I have been using Macs since 1998, Linux on a semi-regular basis since 2003, and Windows since 1992 (although since 1998 my Windows usage has been on an as-needed basis). I am a Mac guy through-and-through but would hardly call myself a fanboi. It makes absolutely no difference to me what you use, let alone like, and it totally baffles my brain that some people feel the need to tell others why what they use is garbage. Or how they are stupid for using it. Or how they are stupid for wasting money when it is their money to waste in the first place.

    Anyways, great review overall. I have a few things to point out, however:

    1: A Mac Pro would be a waste if your main prosumer function is only photography. Of course that is only my opinion. If you were to purchase a Mac you more than likely would be better served with the new Retina iMac, and save $1500, too. However, if you do not want to purchase a new computer in the next few years the Mac Pro could be a solid investment. The iMac has even less upgradeability and ports, though.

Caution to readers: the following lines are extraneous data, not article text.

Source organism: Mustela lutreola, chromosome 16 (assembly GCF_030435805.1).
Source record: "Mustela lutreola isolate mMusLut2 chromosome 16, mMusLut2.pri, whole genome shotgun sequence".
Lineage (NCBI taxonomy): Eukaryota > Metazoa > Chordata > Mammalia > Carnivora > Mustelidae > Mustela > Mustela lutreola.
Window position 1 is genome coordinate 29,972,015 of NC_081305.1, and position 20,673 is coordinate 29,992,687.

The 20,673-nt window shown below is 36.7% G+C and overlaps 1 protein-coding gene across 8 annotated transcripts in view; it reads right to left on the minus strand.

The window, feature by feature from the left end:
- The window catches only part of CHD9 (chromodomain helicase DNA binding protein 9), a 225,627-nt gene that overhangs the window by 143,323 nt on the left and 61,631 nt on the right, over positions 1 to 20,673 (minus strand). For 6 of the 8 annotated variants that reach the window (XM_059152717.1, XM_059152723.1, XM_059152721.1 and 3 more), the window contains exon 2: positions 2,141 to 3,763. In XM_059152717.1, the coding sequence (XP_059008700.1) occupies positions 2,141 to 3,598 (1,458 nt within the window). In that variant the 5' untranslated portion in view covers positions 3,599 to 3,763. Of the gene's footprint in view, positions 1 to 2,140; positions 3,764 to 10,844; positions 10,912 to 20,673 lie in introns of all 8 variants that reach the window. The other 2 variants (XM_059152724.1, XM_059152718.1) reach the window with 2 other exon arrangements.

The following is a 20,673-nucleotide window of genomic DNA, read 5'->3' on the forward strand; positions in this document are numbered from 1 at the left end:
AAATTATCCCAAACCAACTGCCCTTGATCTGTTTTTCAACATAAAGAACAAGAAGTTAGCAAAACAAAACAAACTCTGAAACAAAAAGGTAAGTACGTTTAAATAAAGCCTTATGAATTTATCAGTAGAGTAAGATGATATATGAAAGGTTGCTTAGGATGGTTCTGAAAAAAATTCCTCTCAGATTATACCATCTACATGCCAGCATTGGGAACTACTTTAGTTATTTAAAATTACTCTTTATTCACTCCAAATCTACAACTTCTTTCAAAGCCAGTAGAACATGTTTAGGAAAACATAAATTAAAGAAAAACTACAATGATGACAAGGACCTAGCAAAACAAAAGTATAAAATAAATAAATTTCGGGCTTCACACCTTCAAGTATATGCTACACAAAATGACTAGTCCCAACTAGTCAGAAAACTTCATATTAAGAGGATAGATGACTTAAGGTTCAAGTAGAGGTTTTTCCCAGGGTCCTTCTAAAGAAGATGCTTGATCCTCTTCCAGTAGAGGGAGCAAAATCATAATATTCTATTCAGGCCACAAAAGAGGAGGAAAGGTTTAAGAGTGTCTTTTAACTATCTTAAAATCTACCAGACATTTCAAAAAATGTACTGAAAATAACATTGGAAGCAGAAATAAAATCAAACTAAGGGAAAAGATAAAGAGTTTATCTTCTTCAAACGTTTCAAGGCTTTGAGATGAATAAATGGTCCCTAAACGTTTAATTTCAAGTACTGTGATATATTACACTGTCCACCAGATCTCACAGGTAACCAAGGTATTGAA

2: As to upgradeability: this argument is as old as dirt. I would like to ask; honestly, how often do you upgrade your components? In all of my years of using and owning computers I have only managed to upgrade a CPU once (in an old PowerMac), install a new graphics card (same PowerMac), install a larger drive (yup, that same PowerMac and in a 2007 Macbook), and install more RAM (same PowerMac and same 2007 Macbook).

    The idea of being able to swap out components and upgrade is a nice feature, but one that consumers rarely do. In my mind, just because I can do it does not increase value when I know I won’t be doing it. Besides, unless you are swapping a GPU every single time a new and improved one is released you will end up wasting a lot of money to begin with. Typically, if your graphics card is that old, or your CPU that slow, it’s probably time for a new computer, anyways. You can only swap components so many times before the benefit starts to become a hindrance.

    As to lack of ports, just as you can install a USB card into a PC, you can always use a USB hub with…well, any computer.